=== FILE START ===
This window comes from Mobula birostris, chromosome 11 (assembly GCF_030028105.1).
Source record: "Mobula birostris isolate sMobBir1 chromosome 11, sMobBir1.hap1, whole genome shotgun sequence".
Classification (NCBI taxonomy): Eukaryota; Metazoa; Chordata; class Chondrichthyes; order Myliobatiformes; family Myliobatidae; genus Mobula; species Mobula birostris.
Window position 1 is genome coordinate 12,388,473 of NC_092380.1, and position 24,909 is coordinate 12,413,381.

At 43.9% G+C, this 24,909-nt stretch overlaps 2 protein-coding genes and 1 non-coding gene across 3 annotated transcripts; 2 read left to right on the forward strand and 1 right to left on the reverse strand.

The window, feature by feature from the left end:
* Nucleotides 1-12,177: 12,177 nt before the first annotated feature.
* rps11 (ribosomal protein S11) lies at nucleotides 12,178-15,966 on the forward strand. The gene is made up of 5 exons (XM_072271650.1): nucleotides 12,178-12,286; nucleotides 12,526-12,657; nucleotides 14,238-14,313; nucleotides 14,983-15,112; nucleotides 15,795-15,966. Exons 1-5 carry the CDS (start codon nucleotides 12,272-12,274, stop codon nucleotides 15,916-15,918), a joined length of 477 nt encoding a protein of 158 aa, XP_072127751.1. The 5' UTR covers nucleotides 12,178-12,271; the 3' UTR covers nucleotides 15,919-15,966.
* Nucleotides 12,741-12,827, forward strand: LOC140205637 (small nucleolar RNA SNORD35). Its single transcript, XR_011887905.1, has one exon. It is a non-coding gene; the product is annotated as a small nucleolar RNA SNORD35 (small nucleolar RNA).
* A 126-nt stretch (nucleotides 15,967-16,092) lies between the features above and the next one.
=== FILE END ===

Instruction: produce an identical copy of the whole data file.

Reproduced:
This window comes from Mobula birostris, chromosome 11 (assembly GCF_030028105.1).
Source record: "Mobula birostris isolate sMobBir1 chromosome 11, sMobBir1.hap1, whole genome shotgun sequence".
Classification (NCBI taxonomy): Eukaryota; Metazoa; Chordata; class Chondrichthyes; order Myliobatiformes; family Myliobatidae; genus Mobula; species Mobula birostris.
Window position 1 is genome coordinate 12,388,473 of NC_092380.1, and position 24,909 is coordinate 12,413,381.

At 43.9% G+C, this 24,909-nt stretch overlaps 2 protein-coding genes and 1 non-coding gene across 3 annotated transcripts; 2 read left to right on the forward strand and 1 right to left on the reverse strand.

The window, feature by feature from the left end:
* Nucleotides 1-12,177: 12,177 nt before the first annotated feature.
* rps11 (ribosomal protein S11) lies at nucleotides 12,178-15,966 on the forward strand. The gene is made up of 5 exons (XM_072271650.1): nucleotides 12,178-12,286; nucleotides 12,526-12,657; nucleotides 14,238-14,313; nucleotides 14,983-15,112; nucleotides 15,795-15,966. Exons 1-5 carry the CDS (start codon nucleotides 12,272-12,274, stop codon nucleotides 15,916-15,918), a joined length of 477 nt encoding a protein of 158 aa, XP_072127751.1. The 5' UTR covers nucleotides 12,178-12,271; the 3' UTR covers nucleotides 15,919-15,966.
* Nucleotides 12,741-12,827, forward strand: LOC140205637 (small nucleolar RNA SNORD35). Its single transcript, XR_011887905.1, has one exon. It is a non-coding gene; the product is annotated as a small nucleolar RNA SNORD35 (small nucleolar RNA).
* A 126-nt stretch (nucleotides 15,967-16,092) lies between the features above and the next one.